Inside a Franglish Pantry: Attempting to make a ‘brioche vendéenne’

Inside a franglish pantry

I’ve wanted to learn how to make brioche for ages but like most people I’ve assumed it was completely out of my reach as a standard amateur home baker (i.e. not suitable for The Great British Bake-Off in a million years). I’ve also fallen for a special kind of brioche called a ‘gâche’, which is traditionally made in Vendée and perfumed with orange flower water or rum. We bought one from a French supermarket during one of our annual summer trips and never looked back. It’s like a normal brioche but tastier. It is made with an enriched dough that contains crème fraîche so it’s not recommended if you’re on a diet but it is so delicious and rich you don’t need much anyway. And again, unattainable outside of France, or so I thought, until one day early in our marriage I decided to try and make one to treat Badgerman using an internet recipe.

So far, the three separate attempts I have made over the last five years have proven that my capacity for making idiotic moves in the kitchen knows no bounds. It is sheer luck that we have been able to eat any of the resulting scraps, but despite their awkwardness, they have been out of this world delicious. Before we get to the recipe, here are some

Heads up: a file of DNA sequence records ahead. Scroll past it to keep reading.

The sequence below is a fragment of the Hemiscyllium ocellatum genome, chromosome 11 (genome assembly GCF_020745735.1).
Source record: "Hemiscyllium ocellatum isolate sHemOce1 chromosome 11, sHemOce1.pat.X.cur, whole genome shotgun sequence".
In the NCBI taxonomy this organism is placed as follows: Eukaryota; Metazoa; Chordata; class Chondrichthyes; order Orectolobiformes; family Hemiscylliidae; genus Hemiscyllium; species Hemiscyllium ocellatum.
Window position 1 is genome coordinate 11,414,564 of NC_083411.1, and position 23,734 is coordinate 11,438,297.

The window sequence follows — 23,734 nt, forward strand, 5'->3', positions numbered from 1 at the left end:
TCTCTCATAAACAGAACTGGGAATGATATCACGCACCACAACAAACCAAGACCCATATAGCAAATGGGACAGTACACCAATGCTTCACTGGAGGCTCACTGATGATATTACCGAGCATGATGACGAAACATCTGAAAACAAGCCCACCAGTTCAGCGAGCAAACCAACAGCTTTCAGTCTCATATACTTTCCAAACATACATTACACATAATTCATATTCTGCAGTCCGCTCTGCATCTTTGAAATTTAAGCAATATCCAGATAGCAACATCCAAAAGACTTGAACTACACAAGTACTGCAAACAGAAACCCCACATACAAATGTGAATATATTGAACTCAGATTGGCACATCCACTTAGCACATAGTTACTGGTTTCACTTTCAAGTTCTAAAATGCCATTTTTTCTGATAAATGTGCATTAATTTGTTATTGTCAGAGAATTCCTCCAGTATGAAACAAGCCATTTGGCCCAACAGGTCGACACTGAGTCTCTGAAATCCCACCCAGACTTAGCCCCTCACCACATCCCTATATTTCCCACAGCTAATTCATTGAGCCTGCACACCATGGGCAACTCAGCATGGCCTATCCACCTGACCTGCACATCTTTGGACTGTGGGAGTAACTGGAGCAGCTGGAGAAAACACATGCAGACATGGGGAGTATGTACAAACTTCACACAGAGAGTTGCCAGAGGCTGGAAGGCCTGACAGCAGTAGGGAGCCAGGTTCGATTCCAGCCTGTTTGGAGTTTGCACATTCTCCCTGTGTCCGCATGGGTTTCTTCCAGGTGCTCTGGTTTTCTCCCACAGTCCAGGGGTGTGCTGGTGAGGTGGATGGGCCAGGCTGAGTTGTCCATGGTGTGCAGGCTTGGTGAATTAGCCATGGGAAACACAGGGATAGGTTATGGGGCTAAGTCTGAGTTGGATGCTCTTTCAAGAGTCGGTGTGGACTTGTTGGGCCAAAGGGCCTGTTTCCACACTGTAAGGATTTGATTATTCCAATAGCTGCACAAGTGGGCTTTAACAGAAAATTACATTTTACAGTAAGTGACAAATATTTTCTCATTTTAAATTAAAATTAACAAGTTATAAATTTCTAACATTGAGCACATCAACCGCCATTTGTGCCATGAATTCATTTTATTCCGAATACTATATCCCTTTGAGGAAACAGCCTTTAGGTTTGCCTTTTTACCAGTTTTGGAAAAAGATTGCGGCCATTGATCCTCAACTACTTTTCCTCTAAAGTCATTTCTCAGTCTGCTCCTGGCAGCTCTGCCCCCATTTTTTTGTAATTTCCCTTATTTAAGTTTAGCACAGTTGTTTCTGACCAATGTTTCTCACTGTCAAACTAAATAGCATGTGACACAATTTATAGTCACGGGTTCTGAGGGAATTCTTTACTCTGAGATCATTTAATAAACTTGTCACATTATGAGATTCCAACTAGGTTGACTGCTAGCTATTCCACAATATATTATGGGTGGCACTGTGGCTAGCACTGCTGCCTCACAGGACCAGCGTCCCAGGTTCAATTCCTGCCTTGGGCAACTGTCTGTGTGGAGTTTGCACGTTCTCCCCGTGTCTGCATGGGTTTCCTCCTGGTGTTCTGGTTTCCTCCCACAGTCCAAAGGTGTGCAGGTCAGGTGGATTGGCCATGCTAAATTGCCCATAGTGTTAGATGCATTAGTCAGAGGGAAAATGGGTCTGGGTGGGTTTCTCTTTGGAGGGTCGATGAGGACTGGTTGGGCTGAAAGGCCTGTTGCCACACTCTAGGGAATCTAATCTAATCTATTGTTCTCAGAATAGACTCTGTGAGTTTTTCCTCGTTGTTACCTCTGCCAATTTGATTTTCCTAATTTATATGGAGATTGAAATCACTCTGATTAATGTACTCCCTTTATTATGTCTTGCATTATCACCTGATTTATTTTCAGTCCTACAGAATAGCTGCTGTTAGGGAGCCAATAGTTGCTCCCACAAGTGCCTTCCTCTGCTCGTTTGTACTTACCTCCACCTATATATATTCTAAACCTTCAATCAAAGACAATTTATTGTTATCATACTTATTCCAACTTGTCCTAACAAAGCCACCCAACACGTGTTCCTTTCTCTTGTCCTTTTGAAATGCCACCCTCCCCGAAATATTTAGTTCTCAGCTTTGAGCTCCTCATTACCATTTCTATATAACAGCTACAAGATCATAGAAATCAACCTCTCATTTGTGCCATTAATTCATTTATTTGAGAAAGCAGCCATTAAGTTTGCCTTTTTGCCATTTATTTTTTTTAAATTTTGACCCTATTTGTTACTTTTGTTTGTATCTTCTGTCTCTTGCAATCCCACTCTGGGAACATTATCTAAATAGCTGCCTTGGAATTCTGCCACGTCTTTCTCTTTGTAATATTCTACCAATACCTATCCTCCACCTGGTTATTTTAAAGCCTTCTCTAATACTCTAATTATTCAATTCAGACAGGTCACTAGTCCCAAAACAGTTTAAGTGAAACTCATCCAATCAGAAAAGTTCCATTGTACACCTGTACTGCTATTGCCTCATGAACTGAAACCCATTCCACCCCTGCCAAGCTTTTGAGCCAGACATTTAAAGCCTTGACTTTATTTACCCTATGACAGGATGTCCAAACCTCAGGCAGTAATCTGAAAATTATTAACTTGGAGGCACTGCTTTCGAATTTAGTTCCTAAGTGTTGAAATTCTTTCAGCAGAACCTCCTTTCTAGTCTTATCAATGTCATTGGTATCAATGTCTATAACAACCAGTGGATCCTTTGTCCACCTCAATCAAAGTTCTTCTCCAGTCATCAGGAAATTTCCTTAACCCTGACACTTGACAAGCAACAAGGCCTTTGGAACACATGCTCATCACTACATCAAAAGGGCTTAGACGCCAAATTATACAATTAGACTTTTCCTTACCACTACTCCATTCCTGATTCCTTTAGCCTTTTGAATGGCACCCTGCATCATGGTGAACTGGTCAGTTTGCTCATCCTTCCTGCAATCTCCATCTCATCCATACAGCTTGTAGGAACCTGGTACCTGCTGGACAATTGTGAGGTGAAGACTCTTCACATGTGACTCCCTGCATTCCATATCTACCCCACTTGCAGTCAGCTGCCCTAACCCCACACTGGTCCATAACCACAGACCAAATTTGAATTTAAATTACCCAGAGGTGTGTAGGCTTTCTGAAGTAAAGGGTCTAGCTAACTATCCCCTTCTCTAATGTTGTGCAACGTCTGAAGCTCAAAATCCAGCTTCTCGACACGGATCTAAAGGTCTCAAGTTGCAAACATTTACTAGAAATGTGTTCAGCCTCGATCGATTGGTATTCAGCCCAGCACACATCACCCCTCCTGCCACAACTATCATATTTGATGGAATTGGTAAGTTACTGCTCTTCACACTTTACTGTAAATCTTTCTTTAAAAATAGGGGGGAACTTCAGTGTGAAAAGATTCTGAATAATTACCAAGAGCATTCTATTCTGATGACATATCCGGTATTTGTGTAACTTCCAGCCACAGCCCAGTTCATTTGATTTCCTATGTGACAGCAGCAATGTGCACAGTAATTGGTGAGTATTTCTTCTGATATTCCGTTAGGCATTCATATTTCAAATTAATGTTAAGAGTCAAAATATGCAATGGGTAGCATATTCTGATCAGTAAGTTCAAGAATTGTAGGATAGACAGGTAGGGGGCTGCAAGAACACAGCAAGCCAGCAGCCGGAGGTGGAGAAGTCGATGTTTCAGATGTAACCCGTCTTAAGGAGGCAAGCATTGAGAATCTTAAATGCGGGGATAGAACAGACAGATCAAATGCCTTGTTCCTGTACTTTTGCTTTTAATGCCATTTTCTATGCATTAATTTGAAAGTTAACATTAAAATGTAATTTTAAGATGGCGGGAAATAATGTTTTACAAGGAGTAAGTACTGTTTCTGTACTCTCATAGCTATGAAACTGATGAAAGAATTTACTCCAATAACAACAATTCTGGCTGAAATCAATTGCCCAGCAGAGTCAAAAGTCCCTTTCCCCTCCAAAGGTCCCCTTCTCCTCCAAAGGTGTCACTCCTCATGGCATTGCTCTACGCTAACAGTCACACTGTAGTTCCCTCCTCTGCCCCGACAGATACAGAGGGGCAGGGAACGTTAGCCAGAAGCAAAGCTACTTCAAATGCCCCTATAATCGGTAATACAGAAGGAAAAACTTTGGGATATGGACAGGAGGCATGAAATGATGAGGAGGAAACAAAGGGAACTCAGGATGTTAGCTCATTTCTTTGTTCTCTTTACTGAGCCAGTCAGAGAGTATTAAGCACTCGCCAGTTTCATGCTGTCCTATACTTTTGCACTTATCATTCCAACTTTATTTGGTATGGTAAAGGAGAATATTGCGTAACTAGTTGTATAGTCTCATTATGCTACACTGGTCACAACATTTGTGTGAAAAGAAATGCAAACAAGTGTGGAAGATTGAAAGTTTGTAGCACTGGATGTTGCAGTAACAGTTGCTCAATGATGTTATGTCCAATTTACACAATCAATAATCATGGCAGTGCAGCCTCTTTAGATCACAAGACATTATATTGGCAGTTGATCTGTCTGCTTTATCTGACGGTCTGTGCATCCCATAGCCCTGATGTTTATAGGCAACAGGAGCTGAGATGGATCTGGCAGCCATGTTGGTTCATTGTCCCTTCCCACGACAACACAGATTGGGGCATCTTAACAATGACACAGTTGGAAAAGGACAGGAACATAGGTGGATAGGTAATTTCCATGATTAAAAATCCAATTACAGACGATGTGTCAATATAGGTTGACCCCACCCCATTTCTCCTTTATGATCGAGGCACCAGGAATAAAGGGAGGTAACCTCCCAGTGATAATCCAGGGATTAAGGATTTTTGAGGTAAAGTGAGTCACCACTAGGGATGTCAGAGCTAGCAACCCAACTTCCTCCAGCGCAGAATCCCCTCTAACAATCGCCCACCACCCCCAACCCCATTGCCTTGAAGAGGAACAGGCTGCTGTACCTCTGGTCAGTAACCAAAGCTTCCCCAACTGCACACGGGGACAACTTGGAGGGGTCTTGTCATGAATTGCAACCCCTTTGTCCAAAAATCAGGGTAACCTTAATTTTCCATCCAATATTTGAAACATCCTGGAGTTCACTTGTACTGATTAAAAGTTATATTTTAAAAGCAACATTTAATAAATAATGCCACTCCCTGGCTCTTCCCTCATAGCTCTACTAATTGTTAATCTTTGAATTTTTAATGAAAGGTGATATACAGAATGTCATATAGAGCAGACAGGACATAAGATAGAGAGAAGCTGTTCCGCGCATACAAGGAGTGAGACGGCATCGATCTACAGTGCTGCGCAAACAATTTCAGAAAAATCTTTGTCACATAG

Lessons You Can Learn From My Kitchen Nightmares

1. Remove all hand jewelry and have friends and family within earshot: during my first attempt, my hands got stuck in the batter so strongly I could not move them at all and could lift the entire bowl above my head by the sheer glutinous power of the dough. I had to shout at Badgerman to come un-stick me and I nearly lost my lovely new rings in the process. He thought it was hilarious of course.

2. Beware to follow the EXACT measurements, especially for the liquids: my second attempt last week resulted in a wet lumpy mess that would not settle into a proper dough no matter how long I worked on it. It is possible that the yeast was not fresh enough but in any case, just don’t think about adding that second spoon of rum for luck (I know, I know… greedy). I had to add at least 200 grams more flour to get it to a manageable consistency and that made the dough lumpy and very dense. The final product did taste and smell delicious but because of its density it was really only three-quarters cooked, so you would occasionally chew on a bit and go ‘mmm, dough’. Not my finest moment.

3. Allow enough time to rest the dough and don’t forget you put it in the oven to prove if you’re going to cook dinner in it half-way through: today was my third time lucky, apart from the fact that I forgot I had put the dough in the cold oven to rise and turned it on to cook dinner. I only realised once the oven was hot. Since I am not going to taste the brioche tonight, only time (AND MY CROWD OF BIRTHDAY GUESTS TOMORROW) will tell.